77 percent of people who say they feel 'together' also say that they are very happy  
73 percent: "having close, meaningful relationships"
73 percent of those that are more socially engaged say they have very warm feelings toward almost everyone, while only 56 percent of less socially engaged people agree
70 percent: "family gathering together for special occasions"
68 percent: "staying in touch with others"  
62 percent say that having friends that are like family and being together with friends is important


CITY MOUSE VS. COUNTRY MOUSE

Across the country, and looking at the areas where people live within the regions, those who live in cities or just outside a city appear to have more physical and emotional togetherness.
Almost half (47 percent) of those living in the city and 44 percent of those just outside a city score in the highest range of the BACARDI Together Index, compared to those living in the suburbs (37 percent) or rural areas (31 percent), deflating the notion of closed-door cities and friendly countrified areas.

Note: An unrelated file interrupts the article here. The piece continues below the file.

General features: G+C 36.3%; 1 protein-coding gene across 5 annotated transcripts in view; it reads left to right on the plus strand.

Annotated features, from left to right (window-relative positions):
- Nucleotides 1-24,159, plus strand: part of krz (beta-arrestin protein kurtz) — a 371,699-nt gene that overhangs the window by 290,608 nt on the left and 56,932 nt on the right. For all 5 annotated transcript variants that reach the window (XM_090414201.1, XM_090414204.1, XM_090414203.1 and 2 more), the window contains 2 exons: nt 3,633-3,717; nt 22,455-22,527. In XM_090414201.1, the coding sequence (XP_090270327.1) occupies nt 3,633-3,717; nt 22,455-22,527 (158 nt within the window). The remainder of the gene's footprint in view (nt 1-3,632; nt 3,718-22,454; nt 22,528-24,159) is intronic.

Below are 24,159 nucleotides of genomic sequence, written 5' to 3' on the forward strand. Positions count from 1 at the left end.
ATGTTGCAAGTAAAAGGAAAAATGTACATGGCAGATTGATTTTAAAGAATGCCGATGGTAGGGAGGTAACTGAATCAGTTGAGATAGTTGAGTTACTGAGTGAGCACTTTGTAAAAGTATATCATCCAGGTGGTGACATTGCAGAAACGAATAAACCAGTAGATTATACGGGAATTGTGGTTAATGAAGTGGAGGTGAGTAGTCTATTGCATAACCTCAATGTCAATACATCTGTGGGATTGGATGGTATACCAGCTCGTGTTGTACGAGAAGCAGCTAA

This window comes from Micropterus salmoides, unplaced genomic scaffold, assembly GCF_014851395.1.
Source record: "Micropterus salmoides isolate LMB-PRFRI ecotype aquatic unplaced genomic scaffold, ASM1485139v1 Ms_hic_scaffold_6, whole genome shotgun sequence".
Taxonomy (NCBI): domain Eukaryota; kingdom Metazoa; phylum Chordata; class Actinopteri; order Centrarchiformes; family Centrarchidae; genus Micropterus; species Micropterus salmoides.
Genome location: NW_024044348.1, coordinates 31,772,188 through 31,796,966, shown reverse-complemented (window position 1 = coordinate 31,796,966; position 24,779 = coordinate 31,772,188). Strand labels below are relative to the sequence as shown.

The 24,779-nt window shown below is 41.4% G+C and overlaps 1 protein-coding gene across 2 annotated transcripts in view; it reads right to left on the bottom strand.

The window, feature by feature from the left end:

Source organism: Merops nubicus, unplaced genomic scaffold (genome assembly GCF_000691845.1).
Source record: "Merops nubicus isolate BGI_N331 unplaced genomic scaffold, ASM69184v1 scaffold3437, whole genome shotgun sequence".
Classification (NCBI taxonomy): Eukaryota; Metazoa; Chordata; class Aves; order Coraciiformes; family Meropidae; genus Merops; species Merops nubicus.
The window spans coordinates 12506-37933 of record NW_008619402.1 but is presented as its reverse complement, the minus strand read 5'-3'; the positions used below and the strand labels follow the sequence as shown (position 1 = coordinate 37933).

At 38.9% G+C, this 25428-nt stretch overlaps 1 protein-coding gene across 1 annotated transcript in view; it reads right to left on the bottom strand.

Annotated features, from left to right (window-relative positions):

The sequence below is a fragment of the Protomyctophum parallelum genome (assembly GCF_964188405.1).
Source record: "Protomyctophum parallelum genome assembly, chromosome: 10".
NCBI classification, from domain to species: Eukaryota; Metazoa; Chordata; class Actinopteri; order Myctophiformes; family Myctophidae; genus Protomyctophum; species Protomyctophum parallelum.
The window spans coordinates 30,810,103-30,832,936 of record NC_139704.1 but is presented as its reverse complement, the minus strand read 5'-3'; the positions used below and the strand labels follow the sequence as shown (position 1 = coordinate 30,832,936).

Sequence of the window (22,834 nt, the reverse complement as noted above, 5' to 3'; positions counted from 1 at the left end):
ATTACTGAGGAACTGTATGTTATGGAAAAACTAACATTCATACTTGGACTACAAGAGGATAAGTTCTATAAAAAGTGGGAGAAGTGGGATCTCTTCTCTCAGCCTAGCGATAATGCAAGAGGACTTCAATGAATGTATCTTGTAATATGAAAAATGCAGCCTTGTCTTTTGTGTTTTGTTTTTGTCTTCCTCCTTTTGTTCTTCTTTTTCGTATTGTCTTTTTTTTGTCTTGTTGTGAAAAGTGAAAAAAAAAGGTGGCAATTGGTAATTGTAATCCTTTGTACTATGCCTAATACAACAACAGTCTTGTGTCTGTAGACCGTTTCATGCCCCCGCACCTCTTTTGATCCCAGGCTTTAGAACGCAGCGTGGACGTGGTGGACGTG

In fact, the most surprising figure may be that the city that is the most 'together' is Los Angeles at 49 percent with NYC a close second at 47.8 percent, while other more 'friendly to visit' cities such as Chicago (41.7 percent), Minneapolis (36.8 percent), Boston (36.4 percent) and Denver (31.5 percent) say they are less together.  

Perhaps those who live in cities or just outside cities are more together because of the activities they choose to engage in with others? Those in the city or just outside the city tend to spend more time engaged across a variety of activities:

Activity                                                 In City     Outside City     Suburb      Rural
Shopping                                                 44%           45%             33%       32%
Drinking cocktails                                     28              29                20           18
Discussing personal life events                  51              45                42           40
Going to movies/concert                           27              25                14           10
Attending Happy Hour                              20              16                 8              6
Going to bars/night clubs                          21              18                10             7